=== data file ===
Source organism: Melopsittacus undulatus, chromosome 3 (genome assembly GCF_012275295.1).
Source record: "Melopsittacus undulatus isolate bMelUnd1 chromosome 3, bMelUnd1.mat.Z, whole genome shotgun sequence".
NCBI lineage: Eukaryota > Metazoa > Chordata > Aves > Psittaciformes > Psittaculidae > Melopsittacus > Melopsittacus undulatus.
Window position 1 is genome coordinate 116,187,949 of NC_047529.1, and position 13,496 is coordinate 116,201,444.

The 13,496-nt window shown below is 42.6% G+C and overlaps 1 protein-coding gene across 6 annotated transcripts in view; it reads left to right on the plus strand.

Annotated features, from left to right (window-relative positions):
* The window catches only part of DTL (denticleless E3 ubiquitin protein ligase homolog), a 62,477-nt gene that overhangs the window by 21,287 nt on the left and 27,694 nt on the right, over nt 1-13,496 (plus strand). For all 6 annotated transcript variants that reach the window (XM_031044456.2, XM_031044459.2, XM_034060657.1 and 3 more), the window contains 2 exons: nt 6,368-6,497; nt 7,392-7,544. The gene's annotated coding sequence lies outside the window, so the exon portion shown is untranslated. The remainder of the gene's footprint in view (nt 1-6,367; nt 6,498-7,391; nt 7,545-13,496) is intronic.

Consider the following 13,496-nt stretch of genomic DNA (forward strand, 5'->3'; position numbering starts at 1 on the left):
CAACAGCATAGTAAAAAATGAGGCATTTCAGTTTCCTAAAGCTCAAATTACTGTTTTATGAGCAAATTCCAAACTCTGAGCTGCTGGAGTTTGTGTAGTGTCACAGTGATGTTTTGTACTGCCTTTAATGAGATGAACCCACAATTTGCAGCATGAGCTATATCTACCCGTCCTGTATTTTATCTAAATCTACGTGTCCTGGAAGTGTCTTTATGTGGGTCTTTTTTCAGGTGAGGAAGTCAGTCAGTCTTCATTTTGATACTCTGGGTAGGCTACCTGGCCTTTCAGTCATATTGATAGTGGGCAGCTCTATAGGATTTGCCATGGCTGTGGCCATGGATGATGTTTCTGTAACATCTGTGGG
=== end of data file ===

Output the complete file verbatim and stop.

Source organism: Melopsittacus undulatus, chromosome 3 (genome assembly GCF_012275295.1).
Source record: "Melopsittacus undulatus isolate bMelUnd1 chromosome 3, bMelUnd1.mat.Z, whole genome shotgun sequence".
NCBI lineage: Eukaryota > Metazoa > Chordata > Aves > Psittaciformes > Psittaculidae > Melopsittacus > Melopsittacus undulatus.
Window position 1 is genome coordinate 116,187,949 of NC_047529.1, and position 13,496 is coordinate 116,201,444.

The 13,496-nt window shown below is 42.6% G+C and overlaps 1 protein-coding gene across 6 annotated transcripts in view; it reads left to right on the plus strand.

Annotated features, from left to right (window-relative positions):
* The window catches only part of DTL (denticleless E3 ubiquitin protein ligase homolog), a 62,477-nt gene that overhangs the window by 21,287 nt on the left and 27,694 nt on the right, over nt 1-13,496 (plus strand). For all 6 annotated transcript variants that reach the window (XM_031044456.2, XM_031044459.2, XM_034060657.1 and 3 more), the window contains 2 exons: nt 6,368-6,497; nt 7,392-7,544. The gene's annotated coding sequence lies outside the window, so the exon portion shown is untranslated. The remainder of the gene's footprint in view (nt 1-6,367; nt 6,498-7,391; nt 7,545-13,496) is intronic.

Consider the following 13,496-nt stretch of genomic DNA (forward strand, 5'->3'; position numbering starts at 1 on the left):
CAACAGCATAGTAAAAAATGAGGCATTTCAGTTTCCTAAAGCTCAAATTACTGTTTTATGAGCAAATTCCAAACTCTGAGCTGCTGGAGTTTGTGTAGTGTCACAGTGATGTTTTGTACTGCCTTTAATGAGATGAACCCACAATTTGCAGCATGAGCTATATCTACCCGTCCTGTATTTTATCTAAATCTACGTGTCCTGGAAGTGTCTTTATGTGGGTCTTTTTTCAGGTGAGGAAGTCAGTCAGTCTTCATTTTGATACTCTGGGTAGGCTACCTGGCCTTTCAGTCATATTGATAGTGGGCAGCTCTATAGGATTTGCCATGGCTGTGGCCATGGATGATGTTTCTGTAACATCTGTGGG